Now, it's possible to add additional batteries next to this and you can specify that they fast charge, if you have two larger capacities or more you can have them fast charge in sequence. Here I'm just putting in a nickel metal hydride and you'll see that two LEDs flash up, with lithium cells inserted they all flash up at the same time.

Now to change the voltage I am pushing and holding the V button which will let you cycle through the three voltages. Most lithium cells charge at 4.2 volts, but 3.7 for the lithium iron phosphate, the other type of charging voltage I haven't used that yet, 4.35 volts.

Now, you can see here with four cells inserted we just have the standard charging rate, but I can manually select the cell on the right hand side, which is a 18650, at the faster 1.5 amp charging rate. If I have a batch of those, say I wanted two to fast charge the 18650s I can go in and select that too, so I can have them charge in sequence. And that's quite a useful feature even though you can't distribute the current across all of the channels. What I'm doing now is charging these cells and I'm going to test the voltages to see what they come out at.

This is quite important to see just how well it's charging. I'm starting with the nickel metal hydride it's at 1.46, which is okay. The optimal charge is around 1.5 volts, up to, and for the lithium cells I'm looking for around 4.2 or not far from there. So we're at 4.16 which is acceptable. And this one's slightly lower 4.14. So it's perhaps not quite fully charging some of these cells. It's close enough to say that it's a decent charger in that regard, but I think the D4 does a slightly better job with the charging rate. You don't wanna be charging above the 4.2, 'cause that could damage the cells.

Now that I've charged the cells, I am re-inserting them again to see how quickly the charger can detect that the cells are charged.

And in this test, I've found it took me about eight minutes for the charger to recognize that the cells were fully charged. That's possibly because it's slightly undercharging the cells.

Now, to get a better idea of the charging quality, I decided to run some nickel metal hydride cells through this as well, and we'll come on to that shortly. But the charging speeds for me are okay for one or two cells, it's a bit slow for the four cells, but I think it's slightly undercharging the cells. And with... Possibly with the nickel metal hydride it's either missing the termination slightly. It's working on a delta-V so it's either going slightly over that and allowing the voltage to drop or it's not quite charging it to the full level. It's not to the point that I'd be concerned, but it's something which could be looked at possibly.

I'm just testing these again as they've been in the charger for a bit longer and the voltages are slightly better, particularly on the smaller lithium cell there. So I'm gonna stick with my assumption that it's slightly undercharging the cells, particularly compared to the D4 charger that I also have. We'll just check the 18650 here. And that's okay.

This is my nickel metal hydride test. These are high capacity cells, and they're quite new, they're only a few months old, so I'm looking to see what the charge voltage comes off of these at.

Now, there is some heat coming off of these which is surprising considering they're not charging at a particularly high rate. It's 375 milliamps. If I were charging these at 1 amp I'd expect a bit heat to come off of them. Not so much at this. So that's possibly an area which Nitecore might wanna look at too. And the contacts are actually hot, which is again surprising for the charge rate on these cells, which isn't gonna be that high. They're hot that you can't hold your finger on them, the contact point, without taking it off after a couple of seconds. Checking the voltages now, on the first two 1.45, that's okay, it's a touch lower than I might have liked. Again, I'm checking the temperature on the contact points and it's... They're quite hot. I'm not sure where that's coming from, whether it's the internal transformer that's transferring some heat. Checking the voltages again, try and get a stable reading; 1.44, 1.48, 1.46 so slightly better on that.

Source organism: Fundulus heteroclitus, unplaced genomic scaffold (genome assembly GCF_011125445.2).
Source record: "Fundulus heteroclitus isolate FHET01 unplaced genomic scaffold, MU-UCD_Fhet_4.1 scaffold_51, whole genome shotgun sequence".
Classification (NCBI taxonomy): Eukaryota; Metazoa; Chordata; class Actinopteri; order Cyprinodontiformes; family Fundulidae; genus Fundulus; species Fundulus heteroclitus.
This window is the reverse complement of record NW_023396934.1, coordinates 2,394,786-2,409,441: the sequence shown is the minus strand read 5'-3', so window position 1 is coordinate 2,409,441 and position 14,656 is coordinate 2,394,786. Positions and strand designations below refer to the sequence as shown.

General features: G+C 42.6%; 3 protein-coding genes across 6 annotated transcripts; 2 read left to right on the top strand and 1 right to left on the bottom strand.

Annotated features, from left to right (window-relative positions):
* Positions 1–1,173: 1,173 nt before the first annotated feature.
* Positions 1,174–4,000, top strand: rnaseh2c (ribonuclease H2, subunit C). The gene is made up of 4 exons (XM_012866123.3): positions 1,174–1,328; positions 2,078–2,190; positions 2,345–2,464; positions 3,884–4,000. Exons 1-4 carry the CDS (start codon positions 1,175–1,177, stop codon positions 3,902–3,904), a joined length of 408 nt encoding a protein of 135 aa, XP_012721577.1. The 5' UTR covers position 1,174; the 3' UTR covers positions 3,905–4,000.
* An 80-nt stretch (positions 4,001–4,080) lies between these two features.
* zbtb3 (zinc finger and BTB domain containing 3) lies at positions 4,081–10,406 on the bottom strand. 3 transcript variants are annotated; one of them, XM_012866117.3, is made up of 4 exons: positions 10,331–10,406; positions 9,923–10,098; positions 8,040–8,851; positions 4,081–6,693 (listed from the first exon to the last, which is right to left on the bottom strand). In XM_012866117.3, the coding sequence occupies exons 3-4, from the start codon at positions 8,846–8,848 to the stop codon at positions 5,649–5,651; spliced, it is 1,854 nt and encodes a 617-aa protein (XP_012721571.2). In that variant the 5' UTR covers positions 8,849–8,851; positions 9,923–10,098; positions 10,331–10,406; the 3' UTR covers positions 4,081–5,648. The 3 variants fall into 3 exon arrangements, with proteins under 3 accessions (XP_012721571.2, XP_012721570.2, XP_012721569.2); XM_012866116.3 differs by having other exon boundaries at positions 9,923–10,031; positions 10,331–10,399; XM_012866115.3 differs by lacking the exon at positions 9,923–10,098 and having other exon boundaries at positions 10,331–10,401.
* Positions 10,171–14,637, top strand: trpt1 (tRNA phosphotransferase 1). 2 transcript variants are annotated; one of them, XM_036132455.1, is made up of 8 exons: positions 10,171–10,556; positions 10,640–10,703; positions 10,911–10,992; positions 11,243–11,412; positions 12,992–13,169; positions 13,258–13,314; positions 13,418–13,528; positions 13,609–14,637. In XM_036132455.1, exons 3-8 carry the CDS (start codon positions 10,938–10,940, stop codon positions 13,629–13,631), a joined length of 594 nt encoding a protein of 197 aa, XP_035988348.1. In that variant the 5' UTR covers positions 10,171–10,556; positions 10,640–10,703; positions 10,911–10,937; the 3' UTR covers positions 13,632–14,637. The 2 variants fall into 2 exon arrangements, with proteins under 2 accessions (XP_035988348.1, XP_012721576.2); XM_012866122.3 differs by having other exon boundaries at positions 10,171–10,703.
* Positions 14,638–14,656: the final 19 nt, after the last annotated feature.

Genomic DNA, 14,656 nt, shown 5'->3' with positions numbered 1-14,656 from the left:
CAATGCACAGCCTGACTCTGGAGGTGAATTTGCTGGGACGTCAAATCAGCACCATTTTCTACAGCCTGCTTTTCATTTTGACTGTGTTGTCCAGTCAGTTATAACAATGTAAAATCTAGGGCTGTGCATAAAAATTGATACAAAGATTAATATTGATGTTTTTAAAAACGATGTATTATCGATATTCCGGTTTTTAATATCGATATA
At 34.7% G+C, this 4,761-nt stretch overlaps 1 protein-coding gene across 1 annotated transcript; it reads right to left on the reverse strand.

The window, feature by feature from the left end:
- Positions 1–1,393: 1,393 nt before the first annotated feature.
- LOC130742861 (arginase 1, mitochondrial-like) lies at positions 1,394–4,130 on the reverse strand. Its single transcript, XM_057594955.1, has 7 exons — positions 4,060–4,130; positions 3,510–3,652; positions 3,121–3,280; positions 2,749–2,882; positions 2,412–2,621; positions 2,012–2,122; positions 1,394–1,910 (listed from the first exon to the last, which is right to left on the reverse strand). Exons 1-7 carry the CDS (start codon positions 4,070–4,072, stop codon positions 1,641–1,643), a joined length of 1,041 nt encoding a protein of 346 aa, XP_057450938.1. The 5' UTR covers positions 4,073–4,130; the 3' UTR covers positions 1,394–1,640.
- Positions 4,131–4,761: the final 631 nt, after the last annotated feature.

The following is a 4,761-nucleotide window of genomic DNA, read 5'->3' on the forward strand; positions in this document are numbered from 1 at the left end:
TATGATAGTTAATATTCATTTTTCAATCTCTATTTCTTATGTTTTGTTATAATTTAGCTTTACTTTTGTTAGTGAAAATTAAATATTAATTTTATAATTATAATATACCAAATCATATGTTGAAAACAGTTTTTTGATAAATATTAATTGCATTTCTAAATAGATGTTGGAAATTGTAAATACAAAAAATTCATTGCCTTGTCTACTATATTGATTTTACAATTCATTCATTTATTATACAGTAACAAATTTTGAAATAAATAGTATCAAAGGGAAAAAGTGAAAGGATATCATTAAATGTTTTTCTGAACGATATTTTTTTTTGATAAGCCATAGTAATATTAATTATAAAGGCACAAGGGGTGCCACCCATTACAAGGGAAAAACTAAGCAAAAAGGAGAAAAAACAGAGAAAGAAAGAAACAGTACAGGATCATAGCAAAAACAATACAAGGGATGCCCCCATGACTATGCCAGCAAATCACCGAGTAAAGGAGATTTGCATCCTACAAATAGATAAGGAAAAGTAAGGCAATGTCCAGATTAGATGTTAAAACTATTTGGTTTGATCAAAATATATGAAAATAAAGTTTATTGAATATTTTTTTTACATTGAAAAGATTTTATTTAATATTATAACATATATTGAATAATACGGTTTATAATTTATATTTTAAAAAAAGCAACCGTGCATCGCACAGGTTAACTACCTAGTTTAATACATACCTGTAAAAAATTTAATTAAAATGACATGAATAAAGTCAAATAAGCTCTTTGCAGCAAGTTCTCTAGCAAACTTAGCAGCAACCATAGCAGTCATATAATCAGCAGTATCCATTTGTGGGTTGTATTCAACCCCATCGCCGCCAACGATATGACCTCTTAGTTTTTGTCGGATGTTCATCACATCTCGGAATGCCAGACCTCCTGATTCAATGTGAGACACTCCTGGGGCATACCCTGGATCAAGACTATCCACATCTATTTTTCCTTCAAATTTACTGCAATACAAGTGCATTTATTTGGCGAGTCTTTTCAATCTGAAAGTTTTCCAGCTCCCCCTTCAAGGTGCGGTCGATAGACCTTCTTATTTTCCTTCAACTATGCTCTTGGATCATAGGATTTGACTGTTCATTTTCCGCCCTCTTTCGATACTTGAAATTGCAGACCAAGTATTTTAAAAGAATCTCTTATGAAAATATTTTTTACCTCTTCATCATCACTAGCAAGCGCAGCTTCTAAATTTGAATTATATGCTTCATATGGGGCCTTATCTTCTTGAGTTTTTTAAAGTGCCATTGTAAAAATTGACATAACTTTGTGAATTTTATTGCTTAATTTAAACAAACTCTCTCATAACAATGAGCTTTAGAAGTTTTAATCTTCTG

This is just a quick comparison comparing it to the D4. You'll see the design has changed a bit and also the bays are slightly larger on the outside, they're all the same size on the D4. So you'll be able to accommodate two larger cells even though you can't charge them at a fast rate. The unit's a bit smaller, and the contacts have been re-designed smaller in terms of the length and the width as well. I'm quite impressed on that side of things with the design and the construction feels pretty good too.

Okay, wrapping up with a quick summary and conclusion on the new i4. I'll start with the points that I do like. I quite like the design overall and the construction is excellent, I have no complaints on that. The fast charge speed, even though it's for one cell is something that is useful, and I would use, as is the sequence charging. The additional voltages could be useful later on depending on the types of cell that you're using. As is the larger bays on the outside, that's a better design than the D4 has. Now what I didn't like, the contacts are getting a bit hot for my liking. Perhaps not to the point, that I'm super concerned but I think there's room for Nitecore to improve that. The charging speeds are also not particularly good for four cells. I'd like to see half an amp on that. And I also feel it's slightly undercharging some of the cells sometimes. I think it's quite a good charger, but there is a bit of room for improvement on this particular model in my opinion.